• Prof. Robert Bernasconi (Pennsylvania State University)
• Prof. Carine Defoort (University of Leuven)
• Prof. Bryan W. Van Norden (Yale-NUS College; Vassar College; Wuhan University)
There are increasing calls to pluralise philosophy: to look beyond the parochial, the colonial, the exclusive. This one-day symposium jointly organised by Minorities and Philosophy Oxford and Philiminality Oxford brings together three leading philosophers to explore the tensions within "canonical"/"Western" philosophy regarding the status of "non-Western" philosophies, with a particular focus on the case of Chinese thought.
Our speakers will address a number of questions – drawing on meta-philosophical, methodological, as well as historical considerations – to shed light on some of these tensions, and identify ways of moving forward. For instance, in what sense might “Western” philosophy be deemed parochial, and how recent is this phenomenon? What forms do attempts to pluralise philosophy take, and what are their payoffs and pitfalls? Moreover, how do philosophers pluralise philosophy in ways that do not further contribute to the marginalisation of both the traditions they draw upon and other traditions which they do not engage with? What are the assumptions made or rejected by those who debate the “legitimacy” of Chinese Philosophy? What are some of the concrete ways in which Chinese thought can shed new light on problems in contemporary "Western" philosophy?
The morning session will consist of three lectures (with time for questions) by our three invited speakers:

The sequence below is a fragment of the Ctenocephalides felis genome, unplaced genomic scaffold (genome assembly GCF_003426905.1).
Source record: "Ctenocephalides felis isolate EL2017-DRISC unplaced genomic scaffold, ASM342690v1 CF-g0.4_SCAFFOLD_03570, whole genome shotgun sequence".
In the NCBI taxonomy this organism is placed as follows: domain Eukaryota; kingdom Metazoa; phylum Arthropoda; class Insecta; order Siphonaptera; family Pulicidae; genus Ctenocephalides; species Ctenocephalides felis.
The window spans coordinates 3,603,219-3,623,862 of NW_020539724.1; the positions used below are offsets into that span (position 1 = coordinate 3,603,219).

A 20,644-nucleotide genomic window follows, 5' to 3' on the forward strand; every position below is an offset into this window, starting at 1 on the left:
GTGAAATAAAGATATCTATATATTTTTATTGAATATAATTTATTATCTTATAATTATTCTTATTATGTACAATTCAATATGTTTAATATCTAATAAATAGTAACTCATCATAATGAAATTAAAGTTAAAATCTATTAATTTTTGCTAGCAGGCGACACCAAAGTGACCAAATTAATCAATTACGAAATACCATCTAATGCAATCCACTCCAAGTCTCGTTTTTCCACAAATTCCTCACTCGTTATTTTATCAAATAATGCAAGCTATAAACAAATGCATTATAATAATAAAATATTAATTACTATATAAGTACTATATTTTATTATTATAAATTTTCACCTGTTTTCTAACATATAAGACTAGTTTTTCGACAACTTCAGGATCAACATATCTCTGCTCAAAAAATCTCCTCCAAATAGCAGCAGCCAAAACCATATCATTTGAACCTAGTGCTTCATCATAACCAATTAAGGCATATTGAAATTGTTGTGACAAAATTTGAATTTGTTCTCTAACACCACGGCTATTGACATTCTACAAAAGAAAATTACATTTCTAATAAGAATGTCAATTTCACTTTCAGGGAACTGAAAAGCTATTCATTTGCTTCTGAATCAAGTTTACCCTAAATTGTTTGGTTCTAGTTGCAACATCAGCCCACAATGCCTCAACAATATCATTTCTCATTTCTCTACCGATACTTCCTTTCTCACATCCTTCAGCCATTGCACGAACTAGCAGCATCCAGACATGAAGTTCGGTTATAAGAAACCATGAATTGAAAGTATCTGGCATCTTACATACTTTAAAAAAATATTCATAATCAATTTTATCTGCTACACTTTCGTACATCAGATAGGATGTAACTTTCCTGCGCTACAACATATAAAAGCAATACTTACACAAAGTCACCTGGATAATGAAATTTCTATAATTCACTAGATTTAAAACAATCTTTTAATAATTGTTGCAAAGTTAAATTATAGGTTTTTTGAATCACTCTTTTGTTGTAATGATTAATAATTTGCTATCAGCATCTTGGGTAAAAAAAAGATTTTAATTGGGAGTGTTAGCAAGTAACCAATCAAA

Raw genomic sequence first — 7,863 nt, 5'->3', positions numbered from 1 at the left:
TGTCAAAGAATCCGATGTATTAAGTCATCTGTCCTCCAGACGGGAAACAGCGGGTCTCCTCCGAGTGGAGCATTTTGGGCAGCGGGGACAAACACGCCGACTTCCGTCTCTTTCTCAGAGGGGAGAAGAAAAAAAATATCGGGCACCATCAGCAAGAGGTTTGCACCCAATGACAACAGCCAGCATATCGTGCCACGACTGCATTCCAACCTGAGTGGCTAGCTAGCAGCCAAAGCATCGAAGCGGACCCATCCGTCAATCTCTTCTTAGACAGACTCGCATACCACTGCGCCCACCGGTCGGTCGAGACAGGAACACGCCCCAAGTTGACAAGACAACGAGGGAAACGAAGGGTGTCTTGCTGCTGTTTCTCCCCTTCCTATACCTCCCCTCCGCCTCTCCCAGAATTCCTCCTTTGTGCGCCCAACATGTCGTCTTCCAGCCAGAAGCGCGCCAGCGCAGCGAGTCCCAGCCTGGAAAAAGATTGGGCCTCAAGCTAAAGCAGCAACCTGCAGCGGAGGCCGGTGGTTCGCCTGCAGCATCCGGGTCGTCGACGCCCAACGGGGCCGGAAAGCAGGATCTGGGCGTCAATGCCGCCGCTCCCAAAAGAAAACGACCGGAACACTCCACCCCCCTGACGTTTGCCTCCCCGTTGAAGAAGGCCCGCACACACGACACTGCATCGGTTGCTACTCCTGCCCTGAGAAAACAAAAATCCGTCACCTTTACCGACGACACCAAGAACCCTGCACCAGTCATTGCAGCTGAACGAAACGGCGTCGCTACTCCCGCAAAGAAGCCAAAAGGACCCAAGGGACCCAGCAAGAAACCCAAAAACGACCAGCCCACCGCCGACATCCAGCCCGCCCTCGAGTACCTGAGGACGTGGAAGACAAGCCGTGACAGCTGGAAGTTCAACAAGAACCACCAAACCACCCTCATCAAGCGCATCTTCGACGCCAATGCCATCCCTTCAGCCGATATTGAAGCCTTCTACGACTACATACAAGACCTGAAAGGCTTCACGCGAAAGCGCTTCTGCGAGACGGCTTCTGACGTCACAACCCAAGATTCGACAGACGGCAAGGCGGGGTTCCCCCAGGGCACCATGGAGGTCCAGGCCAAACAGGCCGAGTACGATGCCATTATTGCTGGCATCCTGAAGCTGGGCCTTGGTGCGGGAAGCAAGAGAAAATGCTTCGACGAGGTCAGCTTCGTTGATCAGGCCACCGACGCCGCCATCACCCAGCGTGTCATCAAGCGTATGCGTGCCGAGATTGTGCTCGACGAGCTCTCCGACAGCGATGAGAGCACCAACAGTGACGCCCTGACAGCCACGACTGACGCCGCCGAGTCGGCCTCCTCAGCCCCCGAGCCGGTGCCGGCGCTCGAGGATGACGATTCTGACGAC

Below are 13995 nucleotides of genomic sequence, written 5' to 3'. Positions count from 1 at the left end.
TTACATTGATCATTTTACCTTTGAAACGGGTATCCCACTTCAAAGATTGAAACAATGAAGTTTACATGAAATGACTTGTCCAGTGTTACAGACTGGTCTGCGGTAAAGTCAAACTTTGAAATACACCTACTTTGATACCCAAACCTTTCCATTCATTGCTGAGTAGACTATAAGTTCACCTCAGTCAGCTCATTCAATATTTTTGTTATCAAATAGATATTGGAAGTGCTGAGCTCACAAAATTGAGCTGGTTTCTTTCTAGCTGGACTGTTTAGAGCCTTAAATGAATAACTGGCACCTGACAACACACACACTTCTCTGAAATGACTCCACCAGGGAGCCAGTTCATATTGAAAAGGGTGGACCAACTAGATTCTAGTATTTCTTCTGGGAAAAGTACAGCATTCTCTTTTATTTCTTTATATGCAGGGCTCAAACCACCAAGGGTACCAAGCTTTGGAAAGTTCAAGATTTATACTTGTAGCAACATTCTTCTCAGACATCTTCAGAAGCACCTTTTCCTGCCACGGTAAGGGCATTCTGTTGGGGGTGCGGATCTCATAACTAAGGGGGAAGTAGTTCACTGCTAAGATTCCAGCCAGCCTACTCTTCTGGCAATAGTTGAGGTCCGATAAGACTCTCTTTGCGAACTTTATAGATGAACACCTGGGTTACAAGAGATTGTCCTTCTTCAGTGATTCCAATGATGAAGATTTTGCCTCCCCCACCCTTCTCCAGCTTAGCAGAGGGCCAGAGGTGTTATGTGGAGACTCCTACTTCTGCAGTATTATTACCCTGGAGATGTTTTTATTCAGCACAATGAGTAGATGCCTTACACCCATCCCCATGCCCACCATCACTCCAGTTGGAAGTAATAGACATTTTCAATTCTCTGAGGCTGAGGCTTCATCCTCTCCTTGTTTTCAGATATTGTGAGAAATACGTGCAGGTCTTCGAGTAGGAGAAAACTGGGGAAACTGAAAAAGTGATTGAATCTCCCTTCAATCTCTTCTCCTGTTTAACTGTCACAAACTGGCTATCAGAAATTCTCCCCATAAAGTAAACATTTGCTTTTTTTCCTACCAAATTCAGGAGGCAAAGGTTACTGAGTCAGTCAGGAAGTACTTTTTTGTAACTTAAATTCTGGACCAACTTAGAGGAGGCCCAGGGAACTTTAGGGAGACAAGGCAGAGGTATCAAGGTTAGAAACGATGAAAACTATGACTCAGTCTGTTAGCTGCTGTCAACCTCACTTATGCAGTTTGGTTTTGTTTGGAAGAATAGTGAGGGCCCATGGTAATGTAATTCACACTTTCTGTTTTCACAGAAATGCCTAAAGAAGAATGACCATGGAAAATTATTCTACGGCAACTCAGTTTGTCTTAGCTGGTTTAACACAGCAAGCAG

- Prof. Robert Bernasconi - "Narrowing the Philosophical Canon around 1800: The Exclusion of Chinese Philosophy in Context"
- Prof. Carine Defoort - “The Exclusion of Chinese Philosophy: “Ten Don’ts”, “Three Represents,” and “Eight Musts”"
- Prof. Bryan W. Van Norden - "Learning from Chinese Philosophy"
The afternoon session will bring together our three speakers in a moderated panel discussion, with plenty of time for Q&A.
**Lunch and coffee/tea will be provided free of charge, but registration is required.**
To register, follow the following link: https://docs.google.com/forms/d/e/1FAIpQLSdst_glMj3R99LQmh2zPNwy20-d1Vj-eqjls4y64V0RTPI9xA/viewform?fbclid=IwAR21xWf7v6tHl0DSKlV0ks1kSTUN1wqEvjymuTzfjZ8lwOs-hvIoR4T8sqc
VENUE: Lecture Room (2nd Floor), Faculty of Philosophy, Radcliffe Observatory Quarter 555, Woodstock Road, Oxford, OX2 6GG
The Symposium is organised with the generous support of All Souls College, University of Oxford; Nanyang Technological University of Singapore; and the Aristotelian Society.
In this talk I discuss why we cannot avoid bringing our own preconceptions to the text. My talk will last only 20 minutes, but is part of a panel that will last for 90 minutes.
Join St George's Bristol's philosopher-in-residence Julian Baggini and his guests for the first in a new series of evenings of philosophical discussion. Bryan van Norden and Jin Y. Park are two of the world’s leading philosophers working at the intersection of east and west. Park’s book Buddhism and Postmodernity combines Zen and Huayan Buddhism with Continental philosophy, while van Norden’s book Taking Back Philosophy: A Multicultural Manifesto has challenged western philosophers to open their minds and doors to other traditions. In discussion with Julian Baggini they will be talking about what we can learn from Asian thought and the obstacles to genuine core-cultural philosophising.
Bryan Van Norden is Kwan Im Thong Hood Cho Temple Professor at Yale-NUS College (Singapore), James Monroe Taylor Chair in Philosophy at Vassar College (USA), and Chair Professor in the School of Philosophy at Wuhan University (China)
Jin Y. Park is Professor of Philosophy and Religion at American University and President of the Society for Asian and Comparative Philosophy
Join us for a public discussion of multicultural philosophy by four experts on African, Chinese, European, and Indian philosophy.